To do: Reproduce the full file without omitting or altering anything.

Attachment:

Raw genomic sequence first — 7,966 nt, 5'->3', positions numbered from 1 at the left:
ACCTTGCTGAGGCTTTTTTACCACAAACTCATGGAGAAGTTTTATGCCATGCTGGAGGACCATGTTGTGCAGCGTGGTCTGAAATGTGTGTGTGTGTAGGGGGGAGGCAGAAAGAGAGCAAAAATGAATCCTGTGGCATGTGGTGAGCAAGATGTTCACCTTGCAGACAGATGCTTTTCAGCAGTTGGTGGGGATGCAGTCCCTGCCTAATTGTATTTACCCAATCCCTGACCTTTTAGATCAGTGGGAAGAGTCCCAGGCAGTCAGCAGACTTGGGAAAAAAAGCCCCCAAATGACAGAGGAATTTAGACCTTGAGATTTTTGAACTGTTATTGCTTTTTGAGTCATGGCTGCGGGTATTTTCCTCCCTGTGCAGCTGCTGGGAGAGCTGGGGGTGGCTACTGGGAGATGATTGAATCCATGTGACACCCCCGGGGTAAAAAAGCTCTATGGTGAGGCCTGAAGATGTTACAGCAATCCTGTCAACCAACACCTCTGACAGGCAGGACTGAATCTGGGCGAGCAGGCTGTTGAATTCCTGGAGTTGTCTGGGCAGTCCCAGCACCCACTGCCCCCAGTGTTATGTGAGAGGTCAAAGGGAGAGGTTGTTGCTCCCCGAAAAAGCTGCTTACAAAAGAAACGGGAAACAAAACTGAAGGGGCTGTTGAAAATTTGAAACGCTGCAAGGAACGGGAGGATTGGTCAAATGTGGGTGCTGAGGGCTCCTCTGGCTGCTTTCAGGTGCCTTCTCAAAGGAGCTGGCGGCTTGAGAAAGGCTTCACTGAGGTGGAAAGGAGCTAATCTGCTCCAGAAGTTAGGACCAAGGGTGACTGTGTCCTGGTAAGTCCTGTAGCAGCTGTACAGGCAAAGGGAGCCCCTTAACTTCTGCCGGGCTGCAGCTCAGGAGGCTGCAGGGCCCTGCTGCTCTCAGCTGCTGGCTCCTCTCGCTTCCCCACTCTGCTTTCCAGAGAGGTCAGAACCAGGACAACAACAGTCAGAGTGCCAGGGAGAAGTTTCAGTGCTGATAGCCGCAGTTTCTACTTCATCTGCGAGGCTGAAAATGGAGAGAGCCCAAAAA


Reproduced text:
Raw genomic sequence first — 7,966 nt, 5'->3', positions numbered from 1 at the left:
ACCTTGCTGAGGCTTTTTTACCACAAACTCATGGAGAAGTTTTATGCCATGCTGGAGGACCATGTTGTGCAGCGTGGTCTGAAATGTGTGTGTGTGTAGGGGGGAGGCAGAAAGAGAGCAAAAATGAATCCTGTGGCATGTGGTGAGCAAGATGTTCACCTTGCAGACAGATGCTTTTCAGCAGTTGGTGGGGATGCAGTCCCTGCCTAATTGTATTTACCCAATCCCTGACCTTTTAGATCAGTGGGAAGAGTCCCAGGCAGTCAGCAGACTTGGGAAAAAAAGCCCCCAAATGACAGAGGAATTTAGACCTTGAGATTTTTGAACTGTTATTGCTTTTTGAGTCATGGCTGCGGGTATTTTCCTCCCTGTGCAGCTGCTGGGAGAGCTGGGGGTGGCTACTGGGAGATGATTGAATCCATGTGACACCCCCGGGGTAAAAAAGCTCTATGGTGAGGCCTGAAGATGTTACAGCAATCCTGTCAACCAACACCTCTGACAGGCAGGACTGAATCTGGGCGAGCAGGCTGTTGAATTCCTGGAGTTGTCTGGGCAGTCCCAGCACCCACTGCCCCCAGTGTTATGTGAGAGGTCAAAGGGAGAGGTTGTTGCTCCCCGAAAAAGCTGCTTACAAAAGAAACGGGAAACAAAACTGAAGGGGCTGTTGAAAATTTGAAACGCTGCAAGGAACGGGAGGATTGGTCAAATGTGGGTGCTGAGGGCTCCTCTGGCTGCTTTCAGGTGCCTTCTCAAAGGAGCTGGCGGCTTGAGAAAGGCTTCACTGAGGTGGAAAGGAGCTAATCTGCTCCAGAAGTTAGGACCAAGGGTGACTGTGTCCTGGTAAGTCCTGTAGCAGCTGTACAGGCAAAGGGAGCCCCTTAACTTCTGCCGGGCTGCAGCTCAGGAGGCTGCAGGGCCCTGCTGCTCTCAGCTGCTGGCTCCTCTCGCTTCCCCACTCTGCTTTCCAGAGAGGTCAGAACCAGGACAACAACAGTCAGAGTGCCAGGGAGAAGTTTCAGTGCTGATAGCCGCAGTTTCTACTTCATCTGCGAGGCTGAAAATGGAGAGAGCCCAAAAA